It seemed a bit “old school” with the button pushes, but was very intuitive.

Fifth positive aspect was the driver; created by Seagull.  As I use BarTender frequently, the fact the driver was developed by Seagull made it very intuitive.  I immediately printed using BarTender; very simple to do.  Although I did not use it, the VIP 495 comes with an “Ultra Lite” version of BarTender.


Overall these 5 aspects of the VIP495 were very positive.  But I found two key negatives with the printer.

First, time to first print is a problem.  On this relatively small size PDF (249 KB)


and connected via USB to my computer, time to first print and eject was between 2 minutes 52 seconds and 2 minutes and 56 seconds.  VIP printed the same label and found different results; 49 seconds plus the time to eject the label.  I can imagine the delay would be longer or may time-out when connected to a network.  I printed this same image via our office network in less than 10 seconds using a TM-C3500.  Larger batch runs may make this delay seem less onerous, but would still seem to be a problem in a manufacturing environment.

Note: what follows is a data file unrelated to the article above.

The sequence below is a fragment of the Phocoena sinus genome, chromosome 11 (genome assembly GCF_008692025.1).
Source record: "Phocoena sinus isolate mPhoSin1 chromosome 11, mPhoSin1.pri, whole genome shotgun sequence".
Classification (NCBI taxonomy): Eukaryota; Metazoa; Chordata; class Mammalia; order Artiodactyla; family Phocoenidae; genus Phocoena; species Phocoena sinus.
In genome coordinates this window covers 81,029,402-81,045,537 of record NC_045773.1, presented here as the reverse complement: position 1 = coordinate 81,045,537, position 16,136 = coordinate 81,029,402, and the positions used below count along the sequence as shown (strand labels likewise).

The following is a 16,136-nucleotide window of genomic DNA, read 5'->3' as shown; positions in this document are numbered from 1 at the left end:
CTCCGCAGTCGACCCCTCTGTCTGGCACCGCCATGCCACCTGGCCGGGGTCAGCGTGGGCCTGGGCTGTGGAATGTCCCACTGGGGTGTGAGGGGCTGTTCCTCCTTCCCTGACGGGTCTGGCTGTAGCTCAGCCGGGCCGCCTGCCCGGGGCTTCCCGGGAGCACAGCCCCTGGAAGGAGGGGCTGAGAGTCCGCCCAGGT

In addition to time to first print, I found the second issue with the VIP 495 to be the ink cost.  To print the PDF above, the ink cost was estimated between $0.061 and $0.074:



This ink cost does not include the cost of printheads.  As I understand, you need to replace the printheads approximately every 36 cartridges.  At $125 per printhead, this price raises the cost of an ink cartridge by $3.47. 

As a comparison, I found the ink cost of this label using the TM-C3500 to be $0.022: